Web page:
Our Telsa Model X comes with a 2-inch hitch receiver and the wiring to run a trailer, so we decided to see how its EV-powered 5,000-pound towing capacity compared to a classic, big, V8-powered SUV, the 2020 Lexus LX 570. Both vehicles sticker for more than $100,000. Both are considered luxury, full-size SUVs.
The route chosen was a challenging 64-mile out-and-back test that climbed 3,000 feet into the Colorado Rocky Mountains. The payload was our Iron Bull trailer that weighs around 3,000 pounds unladen. On it we parked our 70s-era Subaru wagon that weighs all of 1,900 pounds. Together that works out to 4,900 pounds, or right at the Tesla’s max tow rating.
Tesla Model X Results
We started the challenge with the Tesla’s battery at 82 percent. The idea was to conduct the tow test and then hit the Tesla Supercharger station near our office to charge the EV back up to 82 percent. That’s because starting the Tesla at 100 percent battery capacity would take too long to recharge at the end of the test. Battery charge times start to slow considerably the closer to 100 percent charged you get.
We also measured the time it took to connect the trailer. For the Tesla, that worked out to 35 minutes. Not helping matters: Our go-to Gen-Y adjustable BOSS hitch didn’t fit the Tesla’s receiver, forcing us to us to find a different, time-sucking solution.
For the 32-mile climb to Peak-to-Peak Highway above Boulder, Colorado, our Tesla incinerated roughly half of its battery life. On the way back down, though, the SUVs regenerative braking added back roughly 5 percent. Not bad. We didn’t even really need to use the brakes at all on the way back down. The regen system kept the car in control the whole time.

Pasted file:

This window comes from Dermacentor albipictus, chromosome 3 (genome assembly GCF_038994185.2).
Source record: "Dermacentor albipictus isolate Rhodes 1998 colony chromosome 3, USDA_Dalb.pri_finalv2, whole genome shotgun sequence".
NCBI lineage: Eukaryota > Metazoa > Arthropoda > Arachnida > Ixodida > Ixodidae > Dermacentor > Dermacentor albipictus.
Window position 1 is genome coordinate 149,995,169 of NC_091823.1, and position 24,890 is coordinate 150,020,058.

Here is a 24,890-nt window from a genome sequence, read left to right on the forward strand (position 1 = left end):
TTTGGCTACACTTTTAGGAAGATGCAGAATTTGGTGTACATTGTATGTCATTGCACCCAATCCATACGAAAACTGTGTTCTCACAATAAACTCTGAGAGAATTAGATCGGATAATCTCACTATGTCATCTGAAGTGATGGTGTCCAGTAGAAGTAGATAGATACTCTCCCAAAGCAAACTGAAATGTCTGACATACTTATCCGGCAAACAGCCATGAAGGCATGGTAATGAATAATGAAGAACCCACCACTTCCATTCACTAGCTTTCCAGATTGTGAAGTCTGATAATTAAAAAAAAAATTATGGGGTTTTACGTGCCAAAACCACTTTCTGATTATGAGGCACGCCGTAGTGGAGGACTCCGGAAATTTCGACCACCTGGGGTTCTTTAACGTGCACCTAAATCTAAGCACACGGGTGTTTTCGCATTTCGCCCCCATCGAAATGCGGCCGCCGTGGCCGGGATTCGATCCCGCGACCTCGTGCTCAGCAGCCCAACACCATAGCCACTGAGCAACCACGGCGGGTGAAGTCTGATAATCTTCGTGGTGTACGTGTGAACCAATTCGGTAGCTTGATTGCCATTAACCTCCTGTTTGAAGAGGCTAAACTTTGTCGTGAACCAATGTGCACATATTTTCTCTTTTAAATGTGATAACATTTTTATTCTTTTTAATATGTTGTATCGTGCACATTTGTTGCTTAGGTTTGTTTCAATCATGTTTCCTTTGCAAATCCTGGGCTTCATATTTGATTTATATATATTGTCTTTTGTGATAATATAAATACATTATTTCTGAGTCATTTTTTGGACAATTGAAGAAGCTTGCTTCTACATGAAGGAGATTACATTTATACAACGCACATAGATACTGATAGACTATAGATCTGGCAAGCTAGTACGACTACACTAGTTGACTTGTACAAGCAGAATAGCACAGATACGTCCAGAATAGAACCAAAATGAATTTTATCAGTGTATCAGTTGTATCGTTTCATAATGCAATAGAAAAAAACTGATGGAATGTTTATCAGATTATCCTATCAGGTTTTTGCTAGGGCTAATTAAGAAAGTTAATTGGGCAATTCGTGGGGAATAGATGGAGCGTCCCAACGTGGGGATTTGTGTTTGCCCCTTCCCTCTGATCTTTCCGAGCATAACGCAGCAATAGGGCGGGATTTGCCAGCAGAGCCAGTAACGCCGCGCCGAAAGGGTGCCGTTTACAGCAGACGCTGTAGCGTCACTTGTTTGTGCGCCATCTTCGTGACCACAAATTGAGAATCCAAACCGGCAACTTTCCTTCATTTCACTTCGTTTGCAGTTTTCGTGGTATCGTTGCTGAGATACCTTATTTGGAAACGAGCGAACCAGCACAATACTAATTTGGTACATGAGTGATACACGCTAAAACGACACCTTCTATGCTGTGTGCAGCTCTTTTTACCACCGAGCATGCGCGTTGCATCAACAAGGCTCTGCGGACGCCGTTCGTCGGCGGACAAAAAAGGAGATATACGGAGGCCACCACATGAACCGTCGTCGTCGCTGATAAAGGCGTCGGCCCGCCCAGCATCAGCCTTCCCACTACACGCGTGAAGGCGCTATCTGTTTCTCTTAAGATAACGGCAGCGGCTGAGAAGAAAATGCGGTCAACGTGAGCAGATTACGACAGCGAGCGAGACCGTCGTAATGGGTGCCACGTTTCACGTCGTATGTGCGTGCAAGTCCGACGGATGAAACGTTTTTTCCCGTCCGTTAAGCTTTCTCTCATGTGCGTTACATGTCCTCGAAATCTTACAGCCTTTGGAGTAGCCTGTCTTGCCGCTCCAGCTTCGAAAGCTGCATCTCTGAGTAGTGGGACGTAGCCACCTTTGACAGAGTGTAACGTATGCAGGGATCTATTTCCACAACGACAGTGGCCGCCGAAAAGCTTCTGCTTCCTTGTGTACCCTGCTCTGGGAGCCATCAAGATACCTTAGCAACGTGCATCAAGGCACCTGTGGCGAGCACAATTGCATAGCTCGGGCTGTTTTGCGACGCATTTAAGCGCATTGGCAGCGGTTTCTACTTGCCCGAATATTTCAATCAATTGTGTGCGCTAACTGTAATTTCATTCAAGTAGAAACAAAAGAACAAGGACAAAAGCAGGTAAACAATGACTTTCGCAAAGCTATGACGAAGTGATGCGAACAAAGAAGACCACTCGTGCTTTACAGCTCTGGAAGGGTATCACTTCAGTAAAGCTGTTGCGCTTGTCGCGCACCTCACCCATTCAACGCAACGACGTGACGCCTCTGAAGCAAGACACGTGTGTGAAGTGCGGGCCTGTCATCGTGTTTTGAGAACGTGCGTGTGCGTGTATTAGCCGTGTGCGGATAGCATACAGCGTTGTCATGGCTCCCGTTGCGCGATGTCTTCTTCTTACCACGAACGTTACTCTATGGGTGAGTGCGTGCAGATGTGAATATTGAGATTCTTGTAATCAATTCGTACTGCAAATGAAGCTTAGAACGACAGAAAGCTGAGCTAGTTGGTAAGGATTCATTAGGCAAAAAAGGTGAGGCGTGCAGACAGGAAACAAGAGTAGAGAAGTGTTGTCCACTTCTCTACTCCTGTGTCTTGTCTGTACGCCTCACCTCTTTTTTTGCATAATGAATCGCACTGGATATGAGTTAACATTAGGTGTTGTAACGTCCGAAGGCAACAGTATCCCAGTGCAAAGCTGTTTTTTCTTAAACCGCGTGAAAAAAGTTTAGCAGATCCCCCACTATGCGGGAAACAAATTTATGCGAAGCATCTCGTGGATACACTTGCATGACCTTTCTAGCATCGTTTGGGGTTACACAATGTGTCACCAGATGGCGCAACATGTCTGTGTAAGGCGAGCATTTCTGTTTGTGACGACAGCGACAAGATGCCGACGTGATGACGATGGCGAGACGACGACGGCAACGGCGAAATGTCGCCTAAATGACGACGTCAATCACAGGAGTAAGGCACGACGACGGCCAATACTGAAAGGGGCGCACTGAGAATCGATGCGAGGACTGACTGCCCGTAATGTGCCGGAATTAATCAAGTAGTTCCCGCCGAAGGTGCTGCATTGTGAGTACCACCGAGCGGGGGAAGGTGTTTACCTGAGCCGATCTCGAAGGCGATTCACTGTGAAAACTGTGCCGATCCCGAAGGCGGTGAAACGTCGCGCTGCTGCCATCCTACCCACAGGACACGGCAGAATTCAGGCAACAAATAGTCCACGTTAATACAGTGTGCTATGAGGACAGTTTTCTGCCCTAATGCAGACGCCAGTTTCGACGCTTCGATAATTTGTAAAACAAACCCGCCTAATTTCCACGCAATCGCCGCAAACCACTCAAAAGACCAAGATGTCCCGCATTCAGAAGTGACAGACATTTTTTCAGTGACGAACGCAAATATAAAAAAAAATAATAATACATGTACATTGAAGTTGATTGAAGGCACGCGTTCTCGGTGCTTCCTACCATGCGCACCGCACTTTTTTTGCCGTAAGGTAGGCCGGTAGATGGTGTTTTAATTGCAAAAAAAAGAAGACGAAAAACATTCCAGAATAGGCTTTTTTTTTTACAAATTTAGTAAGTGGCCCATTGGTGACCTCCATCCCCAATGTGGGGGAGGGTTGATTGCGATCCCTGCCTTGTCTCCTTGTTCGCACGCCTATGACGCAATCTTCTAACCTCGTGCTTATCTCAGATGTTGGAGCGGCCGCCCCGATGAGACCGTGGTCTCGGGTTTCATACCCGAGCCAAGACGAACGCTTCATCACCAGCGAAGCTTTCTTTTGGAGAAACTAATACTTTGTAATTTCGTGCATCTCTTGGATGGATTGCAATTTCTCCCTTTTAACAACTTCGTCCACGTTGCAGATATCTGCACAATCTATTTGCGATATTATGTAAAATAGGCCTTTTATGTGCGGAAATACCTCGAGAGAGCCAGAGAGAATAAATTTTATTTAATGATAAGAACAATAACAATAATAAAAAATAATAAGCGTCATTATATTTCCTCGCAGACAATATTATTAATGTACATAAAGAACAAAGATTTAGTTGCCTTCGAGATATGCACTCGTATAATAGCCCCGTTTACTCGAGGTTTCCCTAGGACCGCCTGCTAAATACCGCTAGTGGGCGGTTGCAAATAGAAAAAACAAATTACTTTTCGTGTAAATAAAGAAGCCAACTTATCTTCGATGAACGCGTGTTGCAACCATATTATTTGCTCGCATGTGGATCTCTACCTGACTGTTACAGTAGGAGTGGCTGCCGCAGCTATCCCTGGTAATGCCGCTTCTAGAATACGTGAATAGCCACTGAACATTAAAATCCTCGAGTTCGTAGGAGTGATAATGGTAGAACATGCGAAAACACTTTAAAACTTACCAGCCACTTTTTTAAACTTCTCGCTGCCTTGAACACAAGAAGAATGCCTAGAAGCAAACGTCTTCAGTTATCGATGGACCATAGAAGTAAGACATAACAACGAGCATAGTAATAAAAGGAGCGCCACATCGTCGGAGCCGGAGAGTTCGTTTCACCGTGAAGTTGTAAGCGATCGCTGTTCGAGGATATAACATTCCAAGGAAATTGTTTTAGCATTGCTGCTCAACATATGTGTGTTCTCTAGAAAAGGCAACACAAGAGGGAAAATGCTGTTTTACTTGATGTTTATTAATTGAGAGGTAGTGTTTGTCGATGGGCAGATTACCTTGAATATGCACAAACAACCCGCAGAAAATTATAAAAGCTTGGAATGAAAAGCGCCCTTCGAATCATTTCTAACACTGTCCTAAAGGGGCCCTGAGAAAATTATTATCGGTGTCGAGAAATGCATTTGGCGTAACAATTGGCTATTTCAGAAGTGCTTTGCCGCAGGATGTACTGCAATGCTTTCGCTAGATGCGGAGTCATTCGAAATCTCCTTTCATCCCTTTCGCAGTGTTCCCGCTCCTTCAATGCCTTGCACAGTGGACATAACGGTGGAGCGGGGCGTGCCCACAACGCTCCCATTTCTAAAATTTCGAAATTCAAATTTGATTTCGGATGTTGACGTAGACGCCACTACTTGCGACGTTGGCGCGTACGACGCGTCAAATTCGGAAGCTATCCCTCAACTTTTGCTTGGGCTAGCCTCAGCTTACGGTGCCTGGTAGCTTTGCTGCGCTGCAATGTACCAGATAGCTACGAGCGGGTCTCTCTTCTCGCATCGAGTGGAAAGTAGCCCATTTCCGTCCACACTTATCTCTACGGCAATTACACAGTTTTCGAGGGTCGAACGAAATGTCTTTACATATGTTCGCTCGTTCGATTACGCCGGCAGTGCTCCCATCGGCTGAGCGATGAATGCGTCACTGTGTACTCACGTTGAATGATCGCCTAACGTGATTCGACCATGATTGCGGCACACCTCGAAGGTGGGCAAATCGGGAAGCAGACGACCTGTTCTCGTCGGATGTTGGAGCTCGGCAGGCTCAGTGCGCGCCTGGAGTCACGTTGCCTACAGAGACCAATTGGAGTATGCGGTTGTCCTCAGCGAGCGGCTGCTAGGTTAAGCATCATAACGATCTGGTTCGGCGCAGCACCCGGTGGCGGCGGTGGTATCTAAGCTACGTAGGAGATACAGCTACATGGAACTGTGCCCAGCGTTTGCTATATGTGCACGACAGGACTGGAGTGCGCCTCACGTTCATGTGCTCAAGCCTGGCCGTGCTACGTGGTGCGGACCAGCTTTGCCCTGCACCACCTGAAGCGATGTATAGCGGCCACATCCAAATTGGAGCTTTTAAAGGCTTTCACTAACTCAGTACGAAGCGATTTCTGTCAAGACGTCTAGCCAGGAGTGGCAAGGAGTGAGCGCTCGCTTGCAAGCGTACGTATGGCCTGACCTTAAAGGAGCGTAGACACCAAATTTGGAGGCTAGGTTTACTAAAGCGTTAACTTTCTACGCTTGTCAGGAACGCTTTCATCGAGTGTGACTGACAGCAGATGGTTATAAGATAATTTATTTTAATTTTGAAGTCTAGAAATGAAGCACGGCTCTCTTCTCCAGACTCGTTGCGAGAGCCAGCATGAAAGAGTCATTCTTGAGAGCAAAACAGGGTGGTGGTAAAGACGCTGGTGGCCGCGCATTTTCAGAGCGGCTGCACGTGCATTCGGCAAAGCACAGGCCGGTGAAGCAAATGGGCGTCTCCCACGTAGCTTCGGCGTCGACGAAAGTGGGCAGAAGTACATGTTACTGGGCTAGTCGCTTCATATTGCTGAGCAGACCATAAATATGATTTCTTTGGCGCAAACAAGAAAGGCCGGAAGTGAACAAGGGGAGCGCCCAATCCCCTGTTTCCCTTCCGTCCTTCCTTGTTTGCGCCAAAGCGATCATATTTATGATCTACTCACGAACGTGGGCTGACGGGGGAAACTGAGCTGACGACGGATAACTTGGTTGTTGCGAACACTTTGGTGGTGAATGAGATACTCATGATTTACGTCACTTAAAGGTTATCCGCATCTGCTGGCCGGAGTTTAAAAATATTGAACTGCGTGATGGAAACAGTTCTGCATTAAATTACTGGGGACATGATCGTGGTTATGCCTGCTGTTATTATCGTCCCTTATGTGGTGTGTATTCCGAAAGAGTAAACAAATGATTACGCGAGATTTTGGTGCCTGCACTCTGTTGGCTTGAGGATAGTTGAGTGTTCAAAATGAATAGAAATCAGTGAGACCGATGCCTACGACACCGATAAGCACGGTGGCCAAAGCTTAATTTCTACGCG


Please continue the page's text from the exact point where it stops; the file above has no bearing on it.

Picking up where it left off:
Lexus LX 570 Results
The 2020 Lexus we tapped for this comparison sports a durable body-on-frame platform, a solid rear axle, a 5.7-liter V8 with 383 hp and 403 lb-ft. torque matched to an 8-speed transmission. Time to hook up the trailer to the Lexus was all of 6:32 minutes.
Going up and down the mountain, the LX 570 had no problems with the exception of the automatic transmission’s reluctance to downshift to keep the truck’s speed in check on the downhill. To save the brakes, we switched the vehicle over to manumatic mode and locked it into 3rd gear.
Back in town at the pump, it took us less than 3 minutes and $13.49 of premium unleaded to refuel the Lexus. According to our MPG calculations, the SUV clocked 12.6 MPG. Not bad for a thirsty V8 at altitude.
Based on our number crunching, the Lexus used 5.8 percent more energy/fuel to do our mountain towing test. The Tesla, however, sucked up 22 percent more energy to do the same route, plus it took ten times longer to refuel than the Lexus. We give props to the Tesla, though, for towing with confidence and no loss of power—the EV will do the job, just not for very far. For that reason, we’ll stick with gas-power right now when it comes to hauling trailers. To see how we arrived at our numbers click on the video below.